Related lists



  1. ^ Buttler, Tony, and Griffith, Alan, 2015. American Secret Projects: Fighters, Bombers, and Attack Aircraft, 1937-1945. Manchester: Crecy Publishing. ISBN 978-1906537487.
  2. ^


  • Francillon, René J. McDonnell Douglas Aircraft since 1920. London: Putnam & Company Ltd., 1979. ISBN 0-370-00050-1.
  • Jones, Lloyd S. U.S. Bombers: B-1 1928 to B-1 1980s. Fallbrook, California: Aero Publishers, Inc., 1974. ISBN 0-8168-9126-5.

B31 or B-31 may refer to:

B-31 (Michigan county highway)

B31 (New York City bus)

Boeing B-29 Superfortress

The Boeing B-29 Superfortress is a four-engine propeller-driven heavy bomber designed by Boeing and flown primarily by the United States during World War II and the Korean War. Named in allusion to its predecessor, the B-17 Flying Fortress, the Superfortress was designed for high-altitude strategic bombing but also excelled in low-altitude night incendiary bombing, and in dropping naval mines to blockade Japan. B-29s also dropped the atomic bombs on Hiroshima and Nagasaki which contributed to the end of World War II.

One of the largest aircraft of World War II, the B-29 had state-of-the-art technology, including a pressurized cabin; dual-wheeled, tricycle landing gear; and an analog computer-controlled fire-control system that allowed one gunner and a fire-control officer to direct four remote machine gun turrets. The $3 billion cost of design and production (equivalent to $42 billion today)—far exceeding the $1.9 billion cost of the Manhattan Project—made the B-29 program the most expensive of the war.The B-29's advanced design allowed it to remain in service in various roles throughout the 1950s. The type was retired in the early 1960s, after 3,970 had been built.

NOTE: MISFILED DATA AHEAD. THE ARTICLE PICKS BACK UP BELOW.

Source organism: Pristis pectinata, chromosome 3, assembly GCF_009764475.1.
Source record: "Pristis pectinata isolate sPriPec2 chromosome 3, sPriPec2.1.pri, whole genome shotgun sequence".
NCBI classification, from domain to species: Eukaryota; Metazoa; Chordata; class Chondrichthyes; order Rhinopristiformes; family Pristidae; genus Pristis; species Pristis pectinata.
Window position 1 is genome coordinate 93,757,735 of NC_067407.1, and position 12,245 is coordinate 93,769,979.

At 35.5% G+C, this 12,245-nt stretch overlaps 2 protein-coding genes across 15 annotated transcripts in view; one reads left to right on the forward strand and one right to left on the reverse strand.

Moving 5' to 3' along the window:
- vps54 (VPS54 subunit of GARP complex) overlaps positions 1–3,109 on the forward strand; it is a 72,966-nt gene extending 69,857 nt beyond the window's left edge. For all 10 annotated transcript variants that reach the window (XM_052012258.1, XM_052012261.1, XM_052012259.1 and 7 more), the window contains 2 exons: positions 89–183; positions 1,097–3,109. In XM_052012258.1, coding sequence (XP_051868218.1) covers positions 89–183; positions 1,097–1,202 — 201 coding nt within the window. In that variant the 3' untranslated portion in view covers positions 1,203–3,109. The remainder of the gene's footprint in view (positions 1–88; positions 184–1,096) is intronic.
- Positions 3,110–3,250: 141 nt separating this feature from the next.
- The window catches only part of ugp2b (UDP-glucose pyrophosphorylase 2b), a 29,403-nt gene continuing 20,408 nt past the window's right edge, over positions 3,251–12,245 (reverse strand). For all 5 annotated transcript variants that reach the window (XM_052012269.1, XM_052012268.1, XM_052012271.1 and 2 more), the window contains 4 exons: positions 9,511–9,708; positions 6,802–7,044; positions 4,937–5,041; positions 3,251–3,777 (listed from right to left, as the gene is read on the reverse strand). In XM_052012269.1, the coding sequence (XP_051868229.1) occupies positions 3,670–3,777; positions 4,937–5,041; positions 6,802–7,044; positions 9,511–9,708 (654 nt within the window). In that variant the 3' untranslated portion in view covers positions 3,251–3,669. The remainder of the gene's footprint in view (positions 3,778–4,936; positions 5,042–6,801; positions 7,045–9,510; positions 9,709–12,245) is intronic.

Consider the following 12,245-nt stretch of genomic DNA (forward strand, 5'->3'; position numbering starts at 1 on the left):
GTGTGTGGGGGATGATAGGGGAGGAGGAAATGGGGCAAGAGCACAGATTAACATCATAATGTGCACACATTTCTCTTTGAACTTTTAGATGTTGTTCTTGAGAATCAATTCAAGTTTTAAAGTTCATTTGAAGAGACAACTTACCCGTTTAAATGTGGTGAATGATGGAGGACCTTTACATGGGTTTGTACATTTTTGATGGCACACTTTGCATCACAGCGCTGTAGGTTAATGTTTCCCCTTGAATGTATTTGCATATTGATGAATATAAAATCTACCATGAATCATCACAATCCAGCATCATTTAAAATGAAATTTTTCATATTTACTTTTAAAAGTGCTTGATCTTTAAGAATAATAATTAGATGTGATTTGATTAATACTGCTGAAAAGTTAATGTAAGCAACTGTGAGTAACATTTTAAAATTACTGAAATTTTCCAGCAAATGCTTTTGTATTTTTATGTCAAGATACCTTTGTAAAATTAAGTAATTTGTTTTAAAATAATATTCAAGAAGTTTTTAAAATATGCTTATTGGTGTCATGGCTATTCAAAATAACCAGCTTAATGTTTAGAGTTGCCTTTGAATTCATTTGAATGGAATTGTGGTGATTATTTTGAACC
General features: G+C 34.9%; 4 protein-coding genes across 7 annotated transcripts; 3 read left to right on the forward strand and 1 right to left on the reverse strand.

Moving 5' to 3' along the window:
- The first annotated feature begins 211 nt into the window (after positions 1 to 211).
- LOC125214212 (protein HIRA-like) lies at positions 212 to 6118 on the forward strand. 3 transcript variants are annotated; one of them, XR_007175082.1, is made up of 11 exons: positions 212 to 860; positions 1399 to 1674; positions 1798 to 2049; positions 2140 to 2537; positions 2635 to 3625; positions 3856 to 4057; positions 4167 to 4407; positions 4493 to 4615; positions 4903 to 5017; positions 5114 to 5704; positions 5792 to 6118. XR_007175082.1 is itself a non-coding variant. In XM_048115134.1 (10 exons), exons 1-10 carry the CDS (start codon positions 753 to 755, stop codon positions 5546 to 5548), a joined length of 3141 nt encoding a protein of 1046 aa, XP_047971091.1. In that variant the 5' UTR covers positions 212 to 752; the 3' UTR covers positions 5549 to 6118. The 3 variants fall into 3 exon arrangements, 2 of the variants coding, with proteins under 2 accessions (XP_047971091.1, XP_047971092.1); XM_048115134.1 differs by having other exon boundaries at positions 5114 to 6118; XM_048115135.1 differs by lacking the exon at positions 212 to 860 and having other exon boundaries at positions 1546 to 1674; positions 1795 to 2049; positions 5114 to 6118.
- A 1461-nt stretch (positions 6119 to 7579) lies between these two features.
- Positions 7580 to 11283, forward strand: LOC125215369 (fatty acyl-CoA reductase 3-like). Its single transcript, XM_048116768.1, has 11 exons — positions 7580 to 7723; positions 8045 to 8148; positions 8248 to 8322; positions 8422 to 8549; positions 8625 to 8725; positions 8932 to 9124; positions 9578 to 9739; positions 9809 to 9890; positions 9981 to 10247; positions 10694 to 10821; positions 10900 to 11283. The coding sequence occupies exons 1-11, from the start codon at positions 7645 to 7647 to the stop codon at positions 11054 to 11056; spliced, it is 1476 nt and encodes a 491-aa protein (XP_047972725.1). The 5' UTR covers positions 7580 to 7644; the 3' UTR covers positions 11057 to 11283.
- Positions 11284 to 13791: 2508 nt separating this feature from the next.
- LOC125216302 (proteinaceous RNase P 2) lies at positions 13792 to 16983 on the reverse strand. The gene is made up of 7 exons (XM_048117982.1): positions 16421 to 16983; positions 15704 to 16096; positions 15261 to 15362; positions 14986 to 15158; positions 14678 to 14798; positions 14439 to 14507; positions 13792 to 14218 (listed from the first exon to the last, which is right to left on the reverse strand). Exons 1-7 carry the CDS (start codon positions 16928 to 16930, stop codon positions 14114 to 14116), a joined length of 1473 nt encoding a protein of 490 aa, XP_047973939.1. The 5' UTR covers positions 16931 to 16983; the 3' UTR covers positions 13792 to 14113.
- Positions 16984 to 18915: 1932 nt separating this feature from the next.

A few were used as flying television transmitters by the Stratovision company. The Royal Air Force flew the B-29 as the Washington until 1954.

The B-29 was the progenitor of a series of Boeing-built bombers, transports, tankers, reconnaissance aircraft and trainers. The re-engined B-50 Superfortress became the first aircraft to fly around the world non-stop, during a 94-hour flight in 1949. The Boeing C-97 Stratofreighter airlifter, first flown in 1944, was followed in 1947 by its commercial airliner variant, the Boeing Model 377 Stratocruiser. This bomber-to-airliner derivation was similar to the B-17/Model 307 evolution. In 1948, Boeing introduced the KB-29 tanker, followed in 1950 by the Model 377-derivative KC-97. A line of outsized-cargo variants of the Stratocruiser is the Guppy / Mini Guppy / Super Guppy, which remain in service with NASA and other operators.

The Soviet Union produced an unlicensed reverse-engineered copy, the Tupolev Tu-4.

More than twenty B-29s remain as static displays but only two, Fifi and Doc, still fly.

Consolidated B-32 Dominator